It is at this moment, for example, at the edge of culture, where nature seems to return, that the title barbarians starts to make sense. Barbarity marks the edges of culture, what stands beyond its limits, in Ancient Greek it meant illiterate people. Of course, this binary never holds, everything ‘outside culture’ is defined from within culture and is so a function of culture itself, and besides, often what is barbaric is frequently culture which isn’t recognised as such. Those naked bodies are just a cultural sign of freedom, they’re not really nature, they’re not really an escape from the strict cultural control of the choreographer.

In the second piece of the evening, tHE bAD, Shechter takes these concerns with the iconography and depiction of love and desire and turns them self-reflexively on dance itself. The capital letters in the title encourage one to speculate on acronyms, perhaps tHE bAD is the barbarians are dancing, but the capitals also spell out HEAD, a stupid joke about the fact that this time round the dancers are dressed entirely in gold, form-fitting body suits with only their heads emerging. The naked bodies that ended the previous piece are placed back into culture – the bodysuits are so tight they may as well be naked but they are dressed in clothes.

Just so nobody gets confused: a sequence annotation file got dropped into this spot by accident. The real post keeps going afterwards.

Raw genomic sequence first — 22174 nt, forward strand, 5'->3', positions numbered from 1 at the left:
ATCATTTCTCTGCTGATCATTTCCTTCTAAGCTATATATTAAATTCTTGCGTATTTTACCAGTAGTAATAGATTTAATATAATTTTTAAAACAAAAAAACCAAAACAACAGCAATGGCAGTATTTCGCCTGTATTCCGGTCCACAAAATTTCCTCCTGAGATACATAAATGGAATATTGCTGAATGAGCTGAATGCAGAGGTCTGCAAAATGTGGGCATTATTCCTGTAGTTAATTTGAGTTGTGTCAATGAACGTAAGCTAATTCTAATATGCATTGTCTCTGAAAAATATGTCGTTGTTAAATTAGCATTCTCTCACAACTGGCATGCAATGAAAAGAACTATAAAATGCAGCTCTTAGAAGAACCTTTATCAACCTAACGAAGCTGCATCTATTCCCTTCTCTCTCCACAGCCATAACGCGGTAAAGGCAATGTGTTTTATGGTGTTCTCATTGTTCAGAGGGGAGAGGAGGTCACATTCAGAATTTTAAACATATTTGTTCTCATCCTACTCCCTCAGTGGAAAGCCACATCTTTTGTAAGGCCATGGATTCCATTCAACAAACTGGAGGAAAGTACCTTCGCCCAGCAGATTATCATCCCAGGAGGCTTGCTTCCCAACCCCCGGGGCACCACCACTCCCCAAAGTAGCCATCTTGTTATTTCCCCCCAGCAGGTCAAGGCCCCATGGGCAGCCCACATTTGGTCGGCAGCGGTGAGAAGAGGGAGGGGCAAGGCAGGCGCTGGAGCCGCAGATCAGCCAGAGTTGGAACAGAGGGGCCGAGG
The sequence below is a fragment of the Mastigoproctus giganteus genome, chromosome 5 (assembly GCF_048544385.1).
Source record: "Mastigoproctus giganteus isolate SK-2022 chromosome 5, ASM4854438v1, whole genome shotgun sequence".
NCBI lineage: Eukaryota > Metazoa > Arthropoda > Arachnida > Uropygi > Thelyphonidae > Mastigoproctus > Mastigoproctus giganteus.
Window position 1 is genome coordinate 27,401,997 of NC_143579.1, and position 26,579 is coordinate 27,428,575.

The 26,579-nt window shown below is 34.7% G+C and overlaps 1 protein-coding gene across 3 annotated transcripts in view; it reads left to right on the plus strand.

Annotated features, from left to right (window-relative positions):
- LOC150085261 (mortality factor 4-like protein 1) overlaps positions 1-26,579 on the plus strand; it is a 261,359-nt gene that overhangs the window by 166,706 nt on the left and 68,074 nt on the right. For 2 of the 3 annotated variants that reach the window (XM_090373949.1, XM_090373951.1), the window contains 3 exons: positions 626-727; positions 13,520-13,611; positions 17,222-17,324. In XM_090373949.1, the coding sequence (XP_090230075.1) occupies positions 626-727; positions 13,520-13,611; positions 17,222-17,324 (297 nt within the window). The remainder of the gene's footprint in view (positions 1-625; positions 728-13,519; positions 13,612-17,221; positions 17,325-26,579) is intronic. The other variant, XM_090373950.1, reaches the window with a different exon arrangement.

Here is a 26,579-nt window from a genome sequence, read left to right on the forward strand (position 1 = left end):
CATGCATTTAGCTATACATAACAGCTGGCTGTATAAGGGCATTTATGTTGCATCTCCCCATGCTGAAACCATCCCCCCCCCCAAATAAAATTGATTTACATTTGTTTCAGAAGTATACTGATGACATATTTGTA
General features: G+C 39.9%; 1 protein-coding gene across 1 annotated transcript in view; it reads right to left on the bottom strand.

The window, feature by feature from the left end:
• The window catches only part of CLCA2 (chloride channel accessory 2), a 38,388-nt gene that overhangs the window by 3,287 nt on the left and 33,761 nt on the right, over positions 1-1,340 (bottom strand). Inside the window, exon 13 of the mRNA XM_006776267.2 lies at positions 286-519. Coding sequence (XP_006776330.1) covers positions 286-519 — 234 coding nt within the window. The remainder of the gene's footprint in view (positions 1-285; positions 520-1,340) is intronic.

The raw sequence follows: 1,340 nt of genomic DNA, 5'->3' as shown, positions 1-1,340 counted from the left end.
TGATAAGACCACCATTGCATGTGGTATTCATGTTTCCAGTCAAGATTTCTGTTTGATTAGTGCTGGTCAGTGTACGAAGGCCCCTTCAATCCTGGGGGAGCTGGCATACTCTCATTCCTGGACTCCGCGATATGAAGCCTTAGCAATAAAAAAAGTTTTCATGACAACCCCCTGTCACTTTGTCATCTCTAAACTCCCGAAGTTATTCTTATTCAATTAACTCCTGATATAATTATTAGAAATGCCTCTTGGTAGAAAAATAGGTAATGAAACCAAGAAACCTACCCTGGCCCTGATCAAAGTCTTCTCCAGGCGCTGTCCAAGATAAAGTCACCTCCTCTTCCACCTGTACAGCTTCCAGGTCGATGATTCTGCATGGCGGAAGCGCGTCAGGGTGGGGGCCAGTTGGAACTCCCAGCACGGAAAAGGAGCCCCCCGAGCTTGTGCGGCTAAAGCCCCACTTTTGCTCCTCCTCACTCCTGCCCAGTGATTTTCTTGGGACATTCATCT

The gold suits and pounding combinations of dubstep and courtly Elizabethan music create an atmosphere of science fiction (as did the previous piece). Is this what nightclubs of the future look like? It’s thrilling in its physicality. Unlike barbarians in love bodies are in near-constant motion, switching between styles very rapidly, booty dancing gives way to a sort of robotic children’s game of Ring-A-Roses, children’s freedom comes under the direction of the puppet master, body parts that shouldn’t move independently do, like cyborgs, and in one mesmerising moment the dancers link arms, lined up in poses reminiscent of the subjects of the portraits of Hans Holbein, forming their hands into obscure allegorical gestures, to walk towards the audience to an Elizabethan dance.